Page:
When clicking on a lake, the user navigates to a second level where the lake is described with concepts. Lakes and concepts are conceptually the same, but we like to call "lakes" the top-level concepts. In this particular case, we clicked on the Info. Technology lake and got the concepts below.


The concept is also clicable and can be described with other concepts. Notice that concepts describe other concepts with any form of network representation. They can be flows, cycles, trees and even complex graphs.

Labeling Content on the Wiki

Each concept has a label and that's exactly what is used to identify content on the wiki. Klakes relies on that to present the content according to the knowledge model of the organization.


Retrieving Content from the Wiki

To retrieve information from the wiki while running in the desktop, Klakes uses your personal Wiki's credentials. These are asked only once and kept in memory while the application is running, then discarded in the shutdown. An authentication form appears when Klakes intends to access the Wiki's API but it doesn't have your credentials yet.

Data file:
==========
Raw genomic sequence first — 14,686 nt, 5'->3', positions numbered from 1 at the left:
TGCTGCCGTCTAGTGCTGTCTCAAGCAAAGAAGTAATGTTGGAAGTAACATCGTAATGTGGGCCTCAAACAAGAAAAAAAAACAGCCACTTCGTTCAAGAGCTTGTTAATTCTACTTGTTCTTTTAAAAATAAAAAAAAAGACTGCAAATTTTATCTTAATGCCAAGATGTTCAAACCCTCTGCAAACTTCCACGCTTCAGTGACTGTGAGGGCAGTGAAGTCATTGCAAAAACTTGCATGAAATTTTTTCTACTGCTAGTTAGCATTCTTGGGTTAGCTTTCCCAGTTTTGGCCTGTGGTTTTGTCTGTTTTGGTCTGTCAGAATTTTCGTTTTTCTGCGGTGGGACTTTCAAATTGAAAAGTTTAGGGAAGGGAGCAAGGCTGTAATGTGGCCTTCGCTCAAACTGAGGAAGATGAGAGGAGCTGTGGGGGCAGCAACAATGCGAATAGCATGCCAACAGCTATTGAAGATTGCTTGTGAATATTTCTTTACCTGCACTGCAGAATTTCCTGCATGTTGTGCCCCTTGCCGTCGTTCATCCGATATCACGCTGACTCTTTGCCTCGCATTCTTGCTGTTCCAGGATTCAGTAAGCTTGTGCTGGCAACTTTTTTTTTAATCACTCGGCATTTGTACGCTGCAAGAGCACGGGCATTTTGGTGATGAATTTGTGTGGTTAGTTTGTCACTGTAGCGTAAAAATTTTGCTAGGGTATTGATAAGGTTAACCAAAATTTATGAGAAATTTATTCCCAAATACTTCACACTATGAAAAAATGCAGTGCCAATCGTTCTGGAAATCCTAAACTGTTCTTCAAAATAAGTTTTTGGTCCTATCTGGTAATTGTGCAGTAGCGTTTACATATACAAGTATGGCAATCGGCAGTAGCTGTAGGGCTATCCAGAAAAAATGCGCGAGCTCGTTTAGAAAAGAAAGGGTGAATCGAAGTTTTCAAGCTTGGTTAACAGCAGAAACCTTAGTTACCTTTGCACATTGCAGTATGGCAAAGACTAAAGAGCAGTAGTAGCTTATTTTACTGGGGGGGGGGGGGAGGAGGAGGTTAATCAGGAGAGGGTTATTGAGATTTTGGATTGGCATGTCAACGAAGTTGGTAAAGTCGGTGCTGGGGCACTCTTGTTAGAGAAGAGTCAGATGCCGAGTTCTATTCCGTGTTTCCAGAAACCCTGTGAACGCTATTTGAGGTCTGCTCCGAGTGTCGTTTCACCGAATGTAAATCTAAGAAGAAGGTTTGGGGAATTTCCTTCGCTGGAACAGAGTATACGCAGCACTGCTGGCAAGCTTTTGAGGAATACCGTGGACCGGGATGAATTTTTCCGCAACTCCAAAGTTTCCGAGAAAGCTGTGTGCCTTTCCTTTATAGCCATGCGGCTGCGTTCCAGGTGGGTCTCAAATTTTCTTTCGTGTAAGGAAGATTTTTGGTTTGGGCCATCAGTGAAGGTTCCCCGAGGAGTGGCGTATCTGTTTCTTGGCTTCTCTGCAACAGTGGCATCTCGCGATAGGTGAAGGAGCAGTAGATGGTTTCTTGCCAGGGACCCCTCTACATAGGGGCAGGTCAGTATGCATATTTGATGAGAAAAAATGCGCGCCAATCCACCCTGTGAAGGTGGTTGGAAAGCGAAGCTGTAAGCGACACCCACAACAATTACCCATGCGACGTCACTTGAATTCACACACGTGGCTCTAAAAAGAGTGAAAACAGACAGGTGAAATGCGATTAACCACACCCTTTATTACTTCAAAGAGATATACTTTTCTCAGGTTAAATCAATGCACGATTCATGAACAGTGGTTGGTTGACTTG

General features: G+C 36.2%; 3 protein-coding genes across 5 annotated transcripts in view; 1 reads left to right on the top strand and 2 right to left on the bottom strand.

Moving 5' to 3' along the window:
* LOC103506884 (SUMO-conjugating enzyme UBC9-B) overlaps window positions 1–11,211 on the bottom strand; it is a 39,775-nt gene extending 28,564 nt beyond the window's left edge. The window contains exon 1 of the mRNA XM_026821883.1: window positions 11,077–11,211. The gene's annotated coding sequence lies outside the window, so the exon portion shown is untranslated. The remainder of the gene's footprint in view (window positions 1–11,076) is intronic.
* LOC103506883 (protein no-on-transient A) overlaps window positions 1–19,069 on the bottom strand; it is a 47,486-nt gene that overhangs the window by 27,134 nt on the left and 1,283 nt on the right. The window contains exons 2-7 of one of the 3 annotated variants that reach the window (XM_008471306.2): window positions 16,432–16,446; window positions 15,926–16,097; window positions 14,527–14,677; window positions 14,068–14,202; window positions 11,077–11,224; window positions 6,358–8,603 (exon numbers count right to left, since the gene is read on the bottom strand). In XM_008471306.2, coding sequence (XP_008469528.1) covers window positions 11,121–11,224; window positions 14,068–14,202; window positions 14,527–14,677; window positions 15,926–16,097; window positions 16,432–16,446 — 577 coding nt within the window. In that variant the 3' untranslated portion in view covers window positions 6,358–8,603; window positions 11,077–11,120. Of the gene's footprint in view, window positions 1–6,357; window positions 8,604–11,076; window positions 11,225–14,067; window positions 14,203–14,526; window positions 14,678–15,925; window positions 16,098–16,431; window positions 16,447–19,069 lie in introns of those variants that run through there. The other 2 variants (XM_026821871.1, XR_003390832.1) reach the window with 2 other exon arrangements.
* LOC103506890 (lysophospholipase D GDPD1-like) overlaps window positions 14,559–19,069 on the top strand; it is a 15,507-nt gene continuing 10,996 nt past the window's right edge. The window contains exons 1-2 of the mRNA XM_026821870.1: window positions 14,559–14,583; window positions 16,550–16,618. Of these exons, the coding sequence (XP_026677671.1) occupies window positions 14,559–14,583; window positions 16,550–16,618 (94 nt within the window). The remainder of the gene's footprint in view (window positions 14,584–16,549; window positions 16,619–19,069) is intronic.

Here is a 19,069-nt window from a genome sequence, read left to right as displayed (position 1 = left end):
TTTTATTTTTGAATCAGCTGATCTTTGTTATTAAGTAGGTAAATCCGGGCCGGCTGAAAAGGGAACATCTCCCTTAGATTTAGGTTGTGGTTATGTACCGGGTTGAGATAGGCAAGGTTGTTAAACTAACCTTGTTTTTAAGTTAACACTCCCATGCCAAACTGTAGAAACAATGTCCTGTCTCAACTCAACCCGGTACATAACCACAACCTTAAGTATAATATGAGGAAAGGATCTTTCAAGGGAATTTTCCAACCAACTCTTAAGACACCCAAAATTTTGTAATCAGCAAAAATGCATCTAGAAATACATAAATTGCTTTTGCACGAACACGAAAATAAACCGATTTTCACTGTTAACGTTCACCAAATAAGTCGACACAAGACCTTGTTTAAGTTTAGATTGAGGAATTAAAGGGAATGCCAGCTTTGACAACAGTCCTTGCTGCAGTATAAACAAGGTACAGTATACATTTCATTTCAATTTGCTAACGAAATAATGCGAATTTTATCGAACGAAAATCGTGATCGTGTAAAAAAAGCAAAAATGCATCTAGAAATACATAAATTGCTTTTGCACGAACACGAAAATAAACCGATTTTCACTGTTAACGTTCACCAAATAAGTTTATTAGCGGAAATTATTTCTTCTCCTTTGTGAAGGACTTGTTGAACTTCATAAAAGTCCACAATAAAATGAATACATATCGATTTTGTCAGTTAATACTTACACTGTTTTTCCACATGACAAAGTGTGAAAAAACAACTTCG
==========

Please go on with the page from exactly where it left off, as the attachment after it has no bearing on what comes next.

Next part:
Wiki Credentials

Creating a Knowledge Model File

During the configuration of Klakes you loaded the knowledge model of your organization into the application. The json file contains data defined in JSON (JavaScript Object Notation) format, which is simple to write and read. The file is organized in 3 parts: a list of concepts, a list of predicates, and list of triples. These lists are alphabetically ordered and it is important to keep them that way when adding more elements.


Add a new concept using the following structure:

  "label": "business",
  "name": "Business",
  "definition": ""